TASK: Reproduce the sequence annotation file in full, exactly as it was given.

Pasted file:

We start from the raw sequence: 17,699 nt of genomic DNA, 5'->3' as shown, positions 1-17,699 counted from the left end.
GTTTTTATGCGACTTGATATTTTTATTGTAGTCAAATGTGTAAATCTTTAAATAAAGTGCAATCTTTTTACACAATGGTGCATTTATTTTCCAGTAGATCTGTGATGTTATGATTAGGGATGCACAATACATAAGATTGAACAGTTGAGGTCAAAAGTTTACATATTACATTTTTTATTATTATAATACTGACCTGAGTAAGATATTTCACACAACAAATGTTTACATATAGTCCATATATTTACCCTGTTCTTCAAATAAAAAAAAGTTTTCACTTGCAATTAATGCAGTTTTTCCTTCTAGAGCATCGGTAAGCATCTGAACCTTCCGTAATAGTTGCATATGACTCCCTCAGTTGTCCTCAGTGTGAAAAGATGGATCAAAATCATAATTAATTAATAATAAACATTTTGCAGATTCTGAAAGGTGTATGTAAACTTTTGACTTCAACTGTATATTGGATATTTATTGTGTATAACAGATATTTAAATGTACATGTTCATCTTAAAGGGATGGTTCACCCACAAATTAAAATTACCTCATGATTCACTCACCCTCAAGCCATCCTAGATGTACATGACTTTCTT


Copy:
We start from the raw sequence: 17,699 nt of genomic DNA, 5'->3' as shown, positions 1-17,699 counted from the left end.
GTTTTTATGCGACTTGATATTTTTATTGTAGTCAAATGTGTAAATCTTTAAATAAAGTGCAATCTTTTTACACAATGGTGCATTTATTTTCCAGTAGATCTGTGATGTTATGATTAGGGATGCACAATACATAAGATTGAACAGTTGAGGTCAAAAGTTTACATATTACATTTTTTATTATTATAATACTGACCTGAGTAAGATATTTCACACAACAAATGTTTACATATAGTCCATATATTTACCCTGTTCTTCAAATAAAAAAAAGTTTTCACTTGCAATTAATGCAGTTTTTCCTTCTAGAGCATCGGTAAGCATCTGAACCTTCCGTAATAGTTGCATATGACTCCCTCAGTTGTCCTCAGTGTGAAAAGATGGATCAAAATCATAATTAATTAATAATAAACATTTTGCAGATTCTGAAAGGTGTATGTAAACTTTTGACTTCAACTGTATATTGGATATTTATTGTGTATAACAGATATTTAAATGTACATGTTCATCTTAAAGGGATGGTTCACCCACAAATTAAAATTACCTCATGATTCACTCACCCTCAAGCCATCCTAGATGTACATGACTTTCTT